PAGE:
In hindsight, Ascension Global Mission missed an important opportunity to simultaneously see how it might creatively build on the core capabilities and competencies of the broader health system.

Investing time and committing to a collaborative learning approach is essential. From the beginning, Ascension Global Mission leaders committed to a learning approach in Guatemala. They spent the first few years in dialogue and exploration with local organizations. An openness and willingness to listen, learn and adjust the approach as necessary was crucial. Ascension Global Mission placed its priority on what it could learn in an extended and deliberate process, rather than on achieving its initial goals according to a strict, predetermined time line. At every step, leaders asked, "Is there a better way to achieve the ultimate objective of sustainable health improvement?"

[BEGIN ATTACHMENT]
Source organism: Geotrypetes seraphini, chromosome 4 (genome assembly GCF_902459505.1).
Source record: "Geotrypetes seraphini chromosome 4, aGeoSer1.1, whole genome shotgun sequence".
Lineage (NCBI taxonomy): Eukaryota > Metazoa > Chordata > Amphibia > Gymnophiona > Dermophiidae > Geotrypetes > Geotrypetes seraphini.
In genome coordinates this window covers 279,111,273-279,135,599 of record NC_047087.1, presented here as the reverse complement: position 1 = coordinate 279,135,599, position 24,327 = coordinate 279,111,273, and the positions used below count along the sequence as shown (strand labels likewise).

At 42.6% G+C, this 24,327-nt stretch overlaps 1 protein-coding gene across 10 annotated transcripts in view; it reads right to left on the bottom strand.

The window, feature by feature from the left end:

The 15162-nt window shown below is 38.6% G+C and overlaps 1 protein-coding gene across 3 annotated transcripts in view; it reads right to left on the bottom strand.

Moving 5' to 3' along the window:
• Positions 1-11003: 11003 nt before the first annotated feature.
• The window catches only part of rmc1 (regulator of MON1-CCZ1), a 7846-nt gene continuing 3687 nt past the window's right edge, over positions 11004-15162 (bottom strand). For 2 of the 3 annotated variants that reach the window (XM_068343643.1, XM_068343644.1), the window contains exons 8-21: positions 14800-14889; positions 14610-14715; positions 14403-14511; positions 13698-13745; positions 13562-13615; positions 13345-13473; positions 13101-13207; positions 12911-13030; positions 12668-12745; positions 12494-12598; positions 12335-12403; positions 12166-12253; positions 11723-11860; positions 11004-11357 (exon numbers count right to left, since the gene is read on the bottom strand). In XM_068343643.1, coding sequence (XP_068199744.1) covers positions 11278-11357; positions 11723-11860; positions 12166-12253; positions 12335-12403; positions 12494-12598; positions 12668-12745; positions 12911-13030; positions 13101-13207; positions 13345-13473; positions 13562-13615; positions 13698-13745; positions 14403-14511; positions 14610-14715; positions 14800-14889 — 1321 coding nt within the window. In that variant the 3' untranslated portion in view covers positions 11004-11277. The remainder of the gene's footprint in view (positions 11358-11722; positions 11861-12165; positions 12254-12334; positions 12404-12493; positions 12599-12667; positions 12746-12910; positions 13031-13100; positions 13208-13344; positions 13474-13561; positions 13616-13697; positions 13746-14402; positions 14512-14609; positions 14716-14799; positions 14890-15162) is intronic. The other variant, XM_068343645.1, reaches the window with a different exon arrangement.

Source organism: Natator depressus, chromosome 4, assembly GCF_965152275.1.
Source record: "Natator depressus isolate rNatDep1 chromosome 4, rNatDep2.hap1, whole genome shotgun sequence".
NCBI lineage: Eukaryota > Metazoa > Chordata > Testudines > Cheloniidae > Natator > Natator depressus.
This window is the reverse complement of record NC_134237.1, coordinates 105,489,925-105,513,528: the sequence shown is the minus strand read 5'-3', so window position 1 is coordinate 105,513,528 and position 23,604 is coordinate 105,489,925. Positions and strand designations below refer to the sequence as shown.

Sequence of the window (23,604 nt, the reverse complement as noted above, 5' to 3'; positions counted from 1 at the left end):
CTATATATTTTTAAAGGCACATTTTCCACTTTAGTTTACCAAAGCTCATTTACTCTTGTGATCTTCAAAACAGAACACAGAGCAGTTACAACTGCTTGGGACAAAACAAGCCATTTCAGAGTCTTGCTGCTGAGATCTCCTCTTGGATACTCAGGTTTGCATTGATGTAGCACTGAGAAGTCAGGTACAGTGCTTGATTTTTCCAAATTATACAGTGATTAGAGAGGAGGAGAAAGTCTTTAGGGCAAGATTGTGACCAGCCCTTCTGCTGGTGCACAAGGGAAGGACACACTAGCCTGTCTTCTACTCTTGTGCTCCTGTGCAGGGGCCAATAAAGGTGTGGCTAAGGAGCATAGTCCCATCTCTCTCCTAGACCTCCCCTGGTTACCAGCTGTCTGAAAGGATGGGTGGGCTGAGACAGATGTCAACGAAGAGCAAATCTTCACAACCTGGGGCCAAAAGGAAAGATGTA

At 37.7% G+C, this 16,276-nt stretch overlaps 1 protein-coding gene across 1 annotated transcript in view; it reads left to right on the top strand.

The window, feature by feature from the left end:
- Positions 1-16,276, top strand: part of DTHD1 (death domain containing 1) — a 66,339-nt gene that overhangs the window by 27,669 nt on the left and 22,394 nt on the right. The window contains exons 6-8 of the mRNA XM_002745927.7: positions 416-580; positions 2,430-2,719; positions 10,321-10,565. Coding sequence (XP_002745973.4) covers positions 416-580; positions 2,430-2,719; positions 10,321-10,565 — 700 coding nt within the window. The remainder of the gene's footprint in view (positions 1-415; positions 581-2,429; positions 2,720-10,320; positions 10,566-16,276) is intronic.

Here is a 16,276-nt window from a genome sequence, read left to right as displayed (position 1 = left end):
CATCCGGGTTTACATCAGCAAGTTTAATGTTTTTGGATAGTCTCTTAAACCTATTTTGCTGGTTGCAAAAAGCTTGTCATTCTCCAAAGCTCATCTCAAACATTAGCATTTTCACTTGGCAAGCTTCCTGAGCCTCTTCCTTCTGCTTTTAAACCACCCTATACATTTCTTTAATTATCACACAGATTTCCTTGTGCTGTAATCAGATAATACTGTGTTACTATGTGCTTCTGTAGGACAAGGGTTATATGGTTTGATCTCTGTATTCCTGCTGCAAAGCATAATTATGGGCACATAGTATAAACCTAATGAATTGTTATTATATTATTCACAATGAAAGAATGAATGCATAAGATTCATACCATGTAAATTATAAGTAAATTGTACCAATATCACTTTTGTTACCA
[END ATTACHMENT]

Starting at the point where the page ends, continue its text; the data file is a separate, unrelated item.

It took time and patience to build trusted relationships with local partners, but working in collaboration with them enabled a co-created initiative to emerge that will have far-reaching and long-term impact.

There is value in thinking big, yet it is important to directly engage communities more quickly. In Guatemala, Ascension Global Mission saw value in creating a long-term vision that could foster broad impact. Without it, leaders may have been so focused on providing benefit for one person, family or community that they would not have considered how to design for replication or fit with the broader community and health care systems. However, it was important to move quickly from the big vision to an in-depth understanding of the challenges and complexities at the community level, and cultivate the local relationships that would enable the development of a realistic approach.

In hindsight, it would have been helpful to have invested time listening and learning at the community level earlier in the process. The strategy might have evolved more quickly.